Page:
Results and Interpretation
The results showed that both fed and fasted exercise significantly improved body shape in overweight and obese young adult males. Weight, body mass index (BMI), body fat percentage, waist circumference, hip circumference, waist-to-hip ratio, and waist-to-height ratio decreased significantly in both groups after the six-week experiment. However, there was no significant difference between the cardio on empty stomach and fed cardio groups regarding body shape improvement, suggesting that the timing of meals relative to exercise did not significantly affect the outcomes. (Liu et al., 2023)
Interestingly, the study found that fasted cardio group significantly reduced fasting insulin levels and increased tissue cell sensitivity to insulin. Fasted cardio may have additional benefits in improving insulin sensitivity, which is crucial for metabolic health. However, this does not directly translate to greater fat loss.
The study also monitored adverse reactions in the fasted and fed cardio groups. There was no significant difference in the frequency of adverse reactions between the two groups, indicating that cardio on am empty stomach did not lead to an increase in adverse effects compared to fed state cardio. This is an important consideration for those who might be concerned about the potential negative effects of exercising on an empty stomach.
The study by Liu et al. provides valuable insights into the effects of fasted and non-fasted aerobic exercise on body shape and biochemical indices in overweight and obese young adult males. The results suggest that while both fasted and fed exercise can significantly improve body shape and various health parameters, there is no significant difference in fat loss.
In conclusion, scientific evidence does not support the myth that fasted cardio is superior for fat loss. Fasted and non-fasted aerobic exercise can contribute to weight loss and improved health, and the choice between the two should be based on individual preferences and comfort. Whether you prefer to do your cardio session in a fed or fasted state is an individual preference.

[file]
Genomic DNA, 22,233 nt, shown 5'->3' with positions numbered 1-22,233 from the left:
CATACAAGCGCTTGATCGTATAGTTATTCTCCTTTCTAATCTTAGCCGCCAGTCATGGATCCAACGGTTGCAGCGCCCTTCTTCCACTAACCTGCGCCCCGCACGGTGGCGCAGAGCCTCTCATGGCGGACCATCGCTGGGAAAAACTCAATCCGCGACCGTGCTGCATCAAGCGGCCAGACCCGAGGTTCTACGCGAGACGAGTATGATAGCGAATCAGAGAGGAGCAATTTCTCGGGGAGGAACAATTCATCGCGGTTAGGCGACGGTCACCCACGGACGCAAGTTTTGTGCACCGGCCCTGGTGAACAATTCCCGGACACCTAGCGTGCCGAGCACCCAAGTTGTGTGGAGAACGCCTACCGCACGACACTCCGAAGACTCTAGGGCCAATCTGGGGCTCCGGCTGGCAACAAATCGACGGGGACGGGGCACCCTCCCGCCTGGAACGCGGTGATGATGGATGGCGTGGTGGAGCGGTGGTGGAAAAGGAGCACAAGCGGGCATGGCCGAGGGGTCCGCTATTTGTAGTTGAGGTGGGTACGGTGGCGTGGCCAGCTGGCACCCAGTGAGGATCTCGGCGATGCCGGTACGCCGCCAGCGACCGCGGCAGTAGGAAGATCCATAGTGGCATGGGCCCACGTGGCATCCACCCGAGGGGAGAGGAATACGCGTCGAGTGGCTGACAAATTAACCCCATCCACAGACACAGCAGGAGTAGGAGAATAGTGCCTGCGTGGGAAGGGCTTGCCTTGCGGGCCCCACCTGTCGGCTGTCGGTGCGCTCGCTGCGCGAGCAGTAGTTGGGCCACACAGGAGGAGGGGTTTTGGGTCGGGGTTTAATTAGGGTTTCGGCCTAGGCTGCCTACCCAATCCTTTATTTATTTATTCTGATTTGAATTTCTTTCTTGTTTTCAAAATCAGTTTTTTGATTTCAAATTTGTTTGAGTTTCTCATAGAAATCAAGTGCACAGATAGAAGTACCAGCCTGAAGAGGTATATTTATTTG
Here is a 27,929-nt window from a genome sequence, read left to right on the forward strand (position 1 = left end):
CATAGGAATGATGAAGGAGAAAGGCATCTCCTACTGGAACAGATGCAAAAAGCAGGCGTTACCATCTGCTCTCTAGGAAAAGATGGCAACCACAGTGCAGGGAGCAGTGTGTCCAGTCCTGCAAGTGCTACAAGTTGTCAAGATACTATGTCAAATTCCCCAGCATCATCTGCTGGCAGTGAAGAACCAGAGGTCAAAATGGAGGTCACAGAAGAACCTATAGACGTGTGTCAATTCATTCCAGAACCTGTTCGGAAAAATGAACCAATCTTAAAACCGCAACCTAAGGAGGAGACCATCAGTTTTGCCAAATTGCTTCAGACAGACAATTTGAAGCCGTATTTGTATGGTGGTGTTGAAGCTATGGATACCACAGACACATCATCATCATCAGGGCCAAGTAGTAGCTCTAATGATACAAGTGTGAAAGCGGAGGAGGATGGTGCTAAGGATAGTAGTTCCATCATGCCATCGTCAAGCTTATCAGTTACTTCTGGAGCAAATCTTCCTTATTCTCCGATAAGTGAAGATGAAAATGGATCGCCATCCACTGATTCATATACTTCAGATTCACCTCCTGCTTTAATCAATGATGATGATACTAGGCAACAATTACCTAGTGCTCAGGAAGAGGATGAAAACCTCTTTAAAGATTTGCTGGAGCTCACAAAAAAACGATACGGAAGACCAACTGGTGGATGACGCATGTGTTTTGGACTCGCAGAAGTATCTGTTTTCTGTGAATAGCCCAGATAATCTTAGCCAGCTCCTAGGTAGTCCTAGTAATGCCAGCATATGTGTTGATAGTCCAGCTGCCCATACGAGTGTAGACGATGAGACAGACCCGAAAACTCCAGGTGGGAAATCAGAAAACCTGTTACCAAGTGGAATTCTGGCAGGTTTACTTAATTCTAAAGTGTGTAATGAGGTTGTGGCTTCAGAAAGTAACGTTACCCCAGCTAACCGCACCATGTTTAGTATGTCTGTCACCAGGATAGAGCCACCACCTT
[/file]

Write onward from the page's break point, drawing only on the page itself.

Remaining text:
Kim, T. W., Lee, S. H., Choi, K. H., Kim, D. H., & Han, T. K. (2015). Comparison of the effects of acute exercise after overnight fasting and breakfast on energy substrate and hormone levels in obese men. Journal of Physical Therapy Science, 27(6), 1929-1932. https://doi.org/10.1589/jpts.27.1929
Liu, X., He, M., Gan, X., Yang, Y., Hou, Q., & Hu, R. (2023). The Effects of Six Weeks of Fasted Aerobic Exercise on Body Shape and Blood Biochemical Index in Overweight and Obese Young Adult Males. J Exerc Sci Fit, 21(1), 95-103. https://doi.org/10.1016/j.jesf.2022.11.003
Schoenfeld, B. J., Aragon, A. A., Wilborn, C. D., Krieger, J. W., & Sonmez, G. T. (2014a). Body composition changes associated with fasted versus non-fasted aerobic exercise. Journal of the International Society of Sports Nutrition, 11(1), 54. https://doi.org/10.1186/s12970-014-0054-7
Schoenfeld, B. J., Aragon, A. A., Wilborn, C. D., Krieger, J. W., & Sonmez, G. T. (2014b). Body composition changes associated with fasted versus non-fasted aerobic exercise. Journal of the International Society of Sports Nutrition, 11(1). https://doi.org/10.1186/s12970-014-0054-7
Trabelsi, K., Abed, K. e., Stannard, S. R., Jammoussi, K., Zeghal, K. M., & Hakim, A. (2012). Effects of Fed- Versus Fasted-State Aerobic Training During Ramadan on Body Composition and Some Metabolic Parameters in Physically Active Men. International Journal of Sport Nutrition and Exercise Metabolism, 22(1), 11-18. https://doi.org/10.1123/ijsnem.22.1.11
Vieira, A. F., Costa, R. R., Macedo, R. C. O., Coconcelli, L., & Kruel, L. F. M. (2016). Effects of aerobic exercise performed in fasted v. fed state on fat and carbohydrate metabolism in adults: a systematic review and meta-analysis. British Journal of Nutrition, 116(7), 1153-1164. https://doi.org/10.1017/S0007114516003160
Zouhal, H., Saeidi, A., Salhi, A., Li, H., Essop, M. F., Laher, I., Rhibi, F., Amani-Shalamzari, S., & Ben Abderrahman, A. (2020). Exercise Training and Fasting: Current Insights. Open Access J Sports Med, 11, 1-28. https://doi.org/10.2147/oajsm.S224919